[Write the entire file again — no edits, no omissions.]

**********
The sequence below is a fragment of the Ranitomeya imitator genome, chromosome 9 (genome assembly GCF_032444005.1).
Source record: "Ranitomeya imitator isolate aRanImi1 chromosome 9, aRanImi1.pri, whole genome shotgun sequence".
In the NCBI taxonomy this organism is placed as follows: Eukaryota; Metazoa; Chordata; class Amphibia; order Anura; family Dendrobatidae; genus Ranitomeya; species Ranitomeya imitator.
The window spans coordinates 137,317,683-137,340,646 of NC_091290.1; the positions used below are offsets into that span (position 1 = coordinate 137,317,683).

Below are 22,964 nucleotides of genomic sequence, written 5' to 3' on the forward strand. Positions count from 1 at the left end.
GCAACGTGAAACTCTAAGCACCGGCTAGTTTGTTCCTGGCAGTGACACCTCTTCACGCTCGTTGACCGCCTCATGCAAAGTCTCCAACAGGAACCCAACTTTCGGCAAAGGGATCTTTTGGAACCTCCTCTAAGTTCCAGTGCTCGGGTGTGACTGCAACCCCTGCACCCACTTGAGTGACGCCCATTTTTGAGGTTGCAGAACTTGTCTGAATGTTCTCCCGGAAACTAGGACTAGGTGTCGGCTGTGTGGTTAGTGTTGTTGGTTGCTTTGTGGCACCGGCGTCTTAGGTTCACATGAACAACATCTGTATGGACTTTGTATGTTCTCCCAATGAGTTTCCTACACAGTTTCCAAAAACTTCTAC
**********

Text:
The sequence below is a fragment of the Ranitomeya imitator genome, chromosome 9 (genome assembly GCF_032444005.1).
Source record: "Ranitomeya imitator isolate aRanImi1 chromosome 9, aRanImi1.pri, whole genome shotgun sequence".
In the NCBI taxonomy this organism is placed as follows: Eukaryota; Metazoa; Chordata; class Amphibia; order Anura; family Dendrobatidae; genus Ranitomeya; species Ranitomeya imitator.
The window spans coordinates 137,317,683-137,340,646 of NC_091290.1; the positions used below are offsets into that span (position 1 = coordinate 137,317,683).

Below are 22,964 nucleotides of genomic sequence, written 5' to 3' on the forward strand. Positions count from 1 at the left end.
GCAACGTGAAACTCTAAGCACCGGCTAGTTTGTTCCTGGCAGTGACACCTCTTCACGCTCGTTGACCGCCTCATGCAAAGTCTCCAACAGGAACCCAACTTTCGGCAAAGGGATCTTTTGGAACCTCCTCTAAGTTCCAGTGCTCGGGTGTGACTGCAACCCCTGCACCCACTTGAGTGACGCCCATTTTTGAGGTTGCAGAACTTGTCTGAATGTTCTCCCGGAAACTAGGACTAGGTGTCGGCTGTGTGGTTAGTGTTGTTGGTTGCTTTGTGGCACCGGCGTCTTAGGTTCACATGAACAACATCTGTATGGACTTTGTATGTTCTCCCAATGAGTTTCCTACACAGTTTCCAAAAACTTCTAC